The statement of the Attorney-General in the Senate was a mass of such assertions and allegations. This Government, by unsubstantiated assertion and by the whipping up of hysteria, has placed every Croatian migrant under a cloud of suspicion which will take a long time to remove. It is not a thing of which the Government can be proud. Is this part of the Government's plan to destroy the Security Organisation? What other motives possibly could have justified the almost unbelievable actions of the Prime Minister and the Attorney-General? A judicial inquiry offers the only hope of finding the answers to these questions. To my mind the most important thing, and a much more fundamental and important question than terrorists operating in Australia-

Mr Enderby - What could be more important than that?

Mr ANTHONY - This involves a paramount principle of which this Parliament must take full cognisance. A dangerous precedent stands to be established, and will be established if we do not prevent its acceptance, by the Attorney-General's attempt to assert what he claims is his ministerial authority over Parliament. In this action he is supported by the Prime Minister. On 11th May 1789 President George Washington of the United States said:

Many things, which appear of little consequence of themselves and in the beginning, may have great and durable consequences from their having been established at the commencement of a new general government.

That is what we are faced with here today. The Attorney-General claims that he has ministerial authority to do what he did on the night and morning of 15th and 16th March when he went to the offices of the Australian Security Intelligence Organisation in Canberra and Melbourne, stood over ASIO staff and took possession of information which was the property of our Security Intelligence Organisation. It seems to me that unless he can cite directly the authority on which he relies to establish that he is an authorised person in terms of the Crimes Act in the situation he engineered when he raided ASIO, we are entitled to say that the Attorney-General has acted illegally and has placed himself above the laws of this Parliament.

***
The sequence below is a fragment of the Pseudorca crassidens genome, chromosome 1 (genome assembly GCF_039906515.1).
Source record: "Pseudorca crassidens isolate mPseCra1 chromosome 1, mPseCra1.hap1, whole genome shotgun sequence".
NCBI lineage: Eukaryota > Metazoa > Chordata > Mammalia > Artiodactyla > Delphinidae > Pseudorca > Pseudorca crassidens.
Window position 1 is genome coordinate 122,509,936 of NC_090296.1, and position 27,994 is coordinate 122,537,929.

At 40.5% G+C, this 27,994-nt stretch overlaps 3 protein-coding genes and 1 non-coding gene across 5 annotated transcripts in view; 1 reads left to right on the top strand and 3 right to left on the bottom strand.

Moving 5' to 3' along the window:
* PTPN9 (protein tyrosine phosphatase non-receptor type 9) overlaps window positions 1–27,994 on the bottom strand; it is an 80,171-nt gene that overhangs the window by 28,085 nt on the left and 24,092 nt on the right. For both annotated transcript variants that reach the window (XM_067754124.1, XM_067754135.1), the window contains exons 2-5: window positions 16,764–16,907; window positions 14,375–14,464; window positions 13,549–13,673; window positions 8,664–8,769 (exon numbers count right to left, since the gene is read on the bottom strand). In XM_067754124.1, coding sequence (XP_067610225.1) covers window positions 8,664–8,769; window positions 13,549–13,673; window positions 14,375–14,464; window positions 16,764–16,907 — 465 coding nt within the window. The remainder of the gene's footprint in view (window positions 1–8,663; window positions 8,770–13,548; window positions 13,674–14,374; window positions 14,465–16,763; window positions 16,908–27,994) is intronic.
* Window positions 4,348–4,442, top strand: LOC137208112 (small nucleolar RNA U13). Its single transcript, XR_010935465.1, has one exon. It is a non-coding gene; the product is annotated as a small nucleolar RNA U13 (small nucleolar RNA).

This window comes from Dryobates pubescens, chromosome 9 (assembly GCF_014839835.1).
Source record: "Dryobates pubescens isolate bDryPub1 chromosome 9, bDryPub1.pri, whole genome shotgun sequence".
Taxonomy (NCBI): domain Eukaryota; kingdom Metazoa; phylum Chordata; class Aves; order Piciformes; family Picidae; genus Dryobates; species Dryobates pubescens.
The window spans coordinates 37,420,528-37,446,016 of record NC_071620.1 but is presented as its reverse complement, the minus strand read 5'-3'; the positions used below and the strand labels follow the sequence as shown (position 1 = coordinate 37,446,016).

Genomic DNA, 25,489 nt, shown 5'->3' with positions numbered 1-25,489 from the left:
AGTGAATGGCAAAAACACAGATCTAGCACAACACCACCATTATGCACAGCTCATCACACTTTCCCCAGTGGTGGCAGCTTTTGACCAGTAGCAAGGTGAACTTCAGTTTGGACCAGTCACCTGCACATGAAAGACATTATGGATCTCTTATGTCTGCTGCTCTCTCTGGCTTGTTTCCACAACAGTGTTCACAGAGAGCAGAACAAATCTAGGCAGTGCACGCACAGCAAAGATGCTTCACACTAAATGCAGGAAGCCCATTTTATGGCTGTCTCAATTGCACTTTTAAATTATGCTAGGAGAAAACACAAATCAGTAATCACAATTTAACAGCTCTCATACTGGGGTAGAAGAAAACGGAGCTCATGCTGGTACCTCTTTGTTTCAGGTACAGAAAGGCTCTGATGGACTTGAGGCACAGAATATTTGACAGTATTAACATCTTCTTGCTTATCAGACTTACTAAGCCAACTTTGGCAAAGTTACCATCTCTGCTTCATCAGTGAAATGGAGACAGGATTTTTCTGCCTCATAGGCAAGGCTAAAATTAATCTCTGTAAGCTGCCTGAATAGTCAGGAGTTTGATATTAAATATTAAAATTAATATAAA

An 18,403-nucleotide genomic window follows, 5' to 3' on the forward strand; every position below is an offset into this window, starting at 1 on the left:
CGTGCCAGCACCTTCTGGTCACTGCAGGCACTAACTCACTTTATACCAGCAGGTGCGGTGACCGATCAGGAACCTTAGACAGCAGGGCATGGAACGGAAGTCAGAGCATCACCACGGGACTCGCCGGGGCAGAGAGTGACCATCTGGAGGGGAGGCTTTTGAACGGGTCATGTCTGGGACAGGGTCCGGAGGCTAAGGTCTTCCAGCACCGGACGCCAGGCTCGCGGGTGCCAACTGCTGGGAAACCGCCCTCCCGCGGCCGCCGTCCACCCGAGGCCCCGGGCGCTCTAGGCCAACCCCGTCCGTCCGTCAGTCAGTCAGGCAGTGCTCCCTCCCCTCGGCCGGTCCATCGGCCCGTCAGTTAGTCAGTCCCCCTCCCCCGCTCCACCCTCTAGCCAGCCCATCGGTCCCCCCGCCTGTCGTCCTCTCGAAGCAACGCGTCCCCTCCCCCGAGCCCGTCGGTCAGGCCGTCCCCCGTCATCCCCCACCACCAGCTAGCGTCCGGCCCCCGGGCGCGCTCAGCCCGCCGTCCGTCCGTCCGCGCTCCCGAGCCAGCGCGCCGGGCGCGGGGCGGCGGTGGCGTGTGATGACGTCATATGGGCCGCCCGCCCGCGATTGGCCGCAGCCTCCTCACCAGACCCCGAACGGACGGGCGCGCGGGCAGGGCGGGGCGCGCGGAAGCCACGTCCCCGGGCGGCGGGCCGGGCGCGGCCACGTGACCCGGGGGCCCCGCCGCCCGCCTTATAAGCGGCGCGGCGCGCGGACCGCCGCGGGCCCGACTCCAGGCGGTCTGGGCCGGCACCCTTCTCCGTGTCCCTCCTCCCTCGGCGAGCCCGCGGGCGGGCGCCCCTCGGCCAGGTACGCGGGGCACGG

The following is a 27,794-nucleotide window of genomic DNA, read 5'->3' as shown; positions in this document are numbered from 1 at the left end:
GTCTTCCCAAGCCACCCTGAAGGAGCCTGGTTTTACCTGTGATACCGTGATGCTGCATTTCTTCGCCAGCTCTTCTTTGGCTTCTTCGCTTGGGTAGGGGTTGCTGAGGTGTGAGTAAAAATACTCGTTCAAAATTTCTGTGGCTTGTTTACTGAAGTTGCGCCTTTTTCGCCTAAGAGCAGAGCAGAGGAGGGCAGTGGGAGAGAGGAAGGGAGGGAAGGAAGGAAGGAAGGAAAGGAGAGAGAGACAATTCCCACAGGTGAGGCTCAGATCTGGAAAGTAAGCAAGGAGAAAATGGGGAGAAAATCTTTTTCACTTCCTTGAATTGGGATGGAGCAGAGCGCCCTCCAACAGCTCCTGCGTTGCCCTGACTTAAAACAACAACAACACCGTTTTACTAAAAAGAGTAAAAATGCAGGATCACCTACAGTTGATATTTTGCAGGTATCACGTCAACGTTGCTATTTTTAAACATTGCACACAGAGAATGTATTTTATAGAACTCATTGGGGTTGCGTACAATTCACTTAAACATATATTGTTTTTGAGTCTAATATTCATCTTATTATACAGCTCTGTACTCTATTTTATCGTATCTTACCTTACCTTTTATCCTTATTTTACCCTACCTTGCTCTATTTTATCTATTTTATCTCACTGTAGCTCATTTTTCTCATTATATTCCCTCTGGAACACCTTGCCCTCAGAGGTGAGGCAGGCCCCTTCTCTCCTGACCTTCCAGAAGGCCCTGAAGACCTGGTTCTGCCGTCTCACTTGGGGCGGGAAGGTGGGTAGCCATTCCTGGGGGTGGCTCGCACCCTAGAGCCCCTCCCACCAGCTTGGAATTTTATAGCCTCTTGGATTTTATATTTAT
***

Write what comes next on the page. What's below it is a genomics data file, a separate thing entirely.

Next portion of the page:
If the Attorney-General cannot or will not show that he acted legally, we are entitled to say that he placed himself above the laws of this Parliament as set down in the Australian Security Intelligence Organisation Act. That Act states in section 5 that the functions of the organisation are as follows:

(a)   to obtain, correlate and evaluate intelligence relevant to security and, at the discretion of the Director-General, to communicate any such intelligence to such persons, and in such manner, as the Director-General considers to be in the interests of security;

(b)   to advise Ministers, where the Director-General is satisfied that it is necessary or desirable to do so, in respect of matters relevant to security, in so far as those matters relate to Departments of State administered by them or to authorities of the Commonwealth established by or under Acts administered by them.

Mr Speaker,this Parliament has passed a law which places ASIO under the control of the Director-General. The law passed by this Parliament did not place ASIO or its DirectorGeneral under the control of any Minister. The Prime Minister and the Attorney-General rely very heavily - in fact they appear to rely almost completely - on the terms and conditions of the Director-General's appointment by the Governor-General to establish the legality of the Attorney-General's incredible actions. They tell us that the terms and conditions make the Director-General subject to the directions of the Attorney-General. The terms and conditions do no such thing.